ISSN (Print) - 0012-9976 | ISSN (Online) - 2349-8846

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Notorious Becomes ‘Normal’

Third Life of the Shiv Sena

The most crucial issue is whether, in their reincarnations, parties can substantially give up on the characteristics inherited from the time of their foundation. The example of the Shiv Sena suggests that moderation and normalisation do take place but the predominant tendency is to convert notoriety into normal.

As one looks back at the destruction of the Babri Masjid from a quarter of a century away, what strikes one more than the memory is the present. The party that spearheaded the agitation leading up to those events of 6 December 1992 is not only ensconced in power but is also seen as a respectable party working towards “development.” It is this conversion of notoriety into “normal” that also marks the (only) ally of the Bharatiya Janata Party (BJP) (at that point), the Shiv Sena.

Was the Shiv Sena directly complicit in the vandalism at Ayodhya on 6 December 1992? Its founder, Bal Thackeray, is said to have made the claim that his brave sainiks (party workers) were among the ones who were atop the demolished structure (Rediff.com 2009). Not many believed this. In any case, Thackeray had a complicated relationship with both the Ayodhya agitation and various Hindutva organisations. He was sceptical about the Vishva Hindu Parishad (VHP) because Ashok Singhal and other leaders were hogging the limelight. Thackeray also ridiculed the Rashtriya Swayamsevak Sangh (RSS) for being far too sober and passive. His criticism of the RSS came from being sceptical of Brahmins on the one hand and from his affinity towards Vinayak Damodar Savarkar’s idea of militant Hinduism rather than what the RSS would usually call “cultural” activity, on the other.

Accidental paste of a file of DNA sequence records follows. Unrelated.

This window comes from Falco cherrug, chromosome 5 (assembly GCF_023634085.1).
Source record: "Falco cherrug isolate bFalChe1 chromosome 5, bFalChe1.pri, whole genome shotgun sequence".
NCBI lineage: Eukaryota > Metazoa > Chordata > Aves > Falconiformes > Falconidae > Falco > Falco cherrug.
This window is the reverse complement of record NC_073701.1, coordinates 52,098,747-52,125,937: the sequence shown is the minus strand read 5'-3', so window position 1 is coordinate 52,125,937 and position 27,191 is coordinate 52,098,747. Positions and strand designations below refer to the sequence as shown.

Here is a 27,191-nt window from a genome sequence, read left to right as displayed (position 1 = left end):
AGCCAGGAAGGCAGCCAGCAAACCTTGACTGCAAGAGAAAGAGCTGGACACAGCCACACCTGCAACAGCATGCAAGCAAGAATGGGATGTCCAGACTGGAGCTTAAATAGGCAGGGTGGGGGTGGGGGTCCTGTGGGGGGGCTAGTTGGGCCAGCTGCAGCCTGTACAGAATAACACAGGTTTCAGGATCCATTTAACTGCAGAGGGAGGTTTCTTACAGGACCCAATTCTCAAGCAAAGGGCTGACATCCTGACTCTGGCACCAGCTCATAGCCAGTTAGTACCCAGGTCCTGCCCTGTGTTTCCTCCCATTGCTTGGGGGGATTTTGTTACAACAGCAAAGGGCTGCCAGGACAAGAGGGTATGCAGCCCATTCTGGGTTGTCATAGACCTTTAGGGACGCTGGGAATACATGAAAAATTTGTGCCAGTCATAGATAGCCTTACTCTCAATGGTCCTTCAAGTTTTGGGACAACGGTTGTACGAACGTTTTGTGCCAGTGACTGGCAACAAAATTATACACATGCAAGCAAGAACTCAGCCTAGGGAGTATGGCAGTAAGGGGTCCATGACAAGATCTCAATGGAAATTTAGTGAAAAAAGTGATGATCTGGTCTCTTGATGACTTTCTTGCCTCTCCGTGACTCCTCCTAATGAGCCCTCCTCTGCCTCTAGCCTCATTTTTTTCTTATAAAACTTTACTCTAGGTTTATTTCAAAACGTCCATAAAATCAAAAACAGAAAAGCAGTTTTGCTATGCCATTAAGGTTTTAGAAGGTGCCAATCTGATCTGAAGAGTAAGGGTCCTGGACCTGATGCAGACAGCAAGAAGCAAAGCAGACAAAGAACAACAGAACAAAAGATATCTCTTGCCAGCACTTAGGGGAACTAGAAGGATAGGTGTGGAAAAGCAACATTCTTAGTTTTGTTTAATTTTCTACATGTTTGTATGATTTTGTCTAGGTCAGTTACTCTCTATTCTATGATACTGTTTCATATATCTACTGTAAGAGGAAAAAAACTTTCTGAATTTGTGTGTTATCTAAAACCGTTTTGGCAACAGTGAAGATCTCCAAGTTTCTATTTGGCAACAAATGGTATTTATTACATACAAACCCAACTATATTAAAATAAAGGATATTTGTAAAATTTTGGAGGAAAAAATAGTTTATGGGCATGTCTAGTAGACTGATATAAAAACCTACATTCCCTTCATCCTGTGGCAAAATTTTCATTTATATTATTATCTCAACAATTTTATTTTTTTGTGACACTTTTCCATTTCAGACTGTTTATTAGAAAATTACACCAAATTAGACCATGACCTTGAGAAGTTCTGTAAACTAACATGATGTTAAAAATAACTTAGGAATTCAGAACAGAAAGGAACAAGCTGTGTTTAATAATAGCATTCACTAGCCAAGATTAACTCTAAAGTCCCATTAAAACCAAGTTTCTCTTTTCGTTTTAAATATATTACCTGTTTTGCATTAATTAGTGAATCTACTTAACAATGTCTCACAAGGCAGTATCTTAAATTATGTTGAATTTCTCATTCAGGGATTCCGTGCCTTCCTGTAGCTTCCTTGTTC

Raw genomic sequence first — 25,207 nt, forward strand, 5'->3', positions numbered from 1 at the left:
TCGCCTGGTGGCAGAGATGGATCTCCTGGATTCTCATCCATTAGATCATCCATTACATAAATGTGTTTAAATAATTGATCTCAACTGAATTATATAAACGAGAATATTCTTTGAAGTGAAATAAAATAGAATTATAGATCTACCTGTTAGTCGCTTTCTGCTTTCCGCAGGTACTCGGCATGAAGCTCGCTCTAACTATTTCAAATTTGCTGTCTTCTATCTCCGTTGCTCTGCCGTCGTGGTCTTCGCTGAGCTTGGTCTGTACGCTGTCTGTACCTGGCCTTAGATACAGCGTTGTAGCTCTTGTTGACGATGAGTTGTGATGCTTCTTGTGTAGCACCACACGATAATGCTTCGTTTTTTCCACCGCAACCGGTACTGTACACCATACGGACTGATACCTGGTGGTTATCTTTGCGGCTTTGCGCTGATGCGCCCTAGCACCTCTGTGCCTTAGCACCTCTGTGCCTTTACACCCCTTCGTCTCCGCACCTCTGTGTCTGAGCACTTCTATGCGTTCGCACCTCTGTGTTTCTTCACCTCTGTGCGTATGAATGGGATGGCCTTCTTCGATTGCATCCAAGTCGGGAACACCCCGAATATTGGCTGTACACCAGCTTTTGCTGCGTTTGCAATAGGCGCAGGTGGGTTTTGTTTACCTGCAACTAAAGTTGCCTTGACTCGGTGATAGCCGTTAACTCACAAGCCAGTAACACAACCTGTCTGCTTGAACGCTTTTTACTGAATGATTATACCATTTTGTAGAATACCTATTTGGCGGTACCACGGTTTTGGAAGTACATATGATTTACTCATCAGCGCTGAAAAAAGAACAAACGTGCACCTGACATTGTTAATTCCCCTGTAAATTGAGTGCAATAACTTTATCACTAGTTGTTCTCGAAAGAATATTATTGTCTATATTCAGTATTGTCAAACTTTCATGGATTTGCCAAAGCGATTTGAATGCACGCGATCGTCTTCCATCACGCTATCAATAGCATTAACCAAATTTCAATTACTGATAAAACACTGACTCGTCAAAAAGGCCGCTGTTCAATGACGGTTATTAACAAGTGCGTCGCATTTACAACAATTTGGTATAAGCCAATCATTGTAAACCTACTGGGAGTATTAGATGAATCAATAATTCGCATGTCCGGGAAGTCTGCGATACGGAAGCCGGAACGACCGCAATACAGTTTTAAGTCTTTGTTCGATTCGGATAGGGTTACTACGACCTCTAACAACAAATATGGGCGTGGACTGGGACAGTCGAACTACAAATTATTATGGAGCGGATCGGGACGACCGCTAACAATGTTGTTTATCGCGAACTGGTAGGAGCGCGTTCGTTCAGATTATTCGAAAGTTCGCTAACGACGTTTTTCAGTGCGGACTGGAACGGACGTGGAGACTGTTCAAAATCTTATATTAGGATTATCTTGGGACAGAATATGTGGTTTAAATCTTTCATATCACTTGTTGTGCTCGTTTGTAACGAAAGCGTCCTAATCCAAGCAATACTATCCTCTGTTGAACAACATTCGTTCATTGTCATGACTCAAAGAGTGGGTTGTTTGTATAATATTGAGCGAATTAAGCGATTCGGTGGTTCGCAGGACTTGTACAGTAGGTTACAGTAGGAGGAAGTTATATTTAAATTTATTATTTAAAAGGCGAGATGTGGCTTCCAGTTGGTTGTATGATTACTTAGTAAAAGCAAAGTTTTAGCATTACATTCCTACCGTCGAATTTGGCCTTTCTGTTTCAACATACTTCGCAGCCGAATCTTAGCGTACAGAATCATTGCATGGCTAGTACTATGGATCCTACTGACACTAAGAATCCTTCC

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Updated On : 4th Dec, 2017

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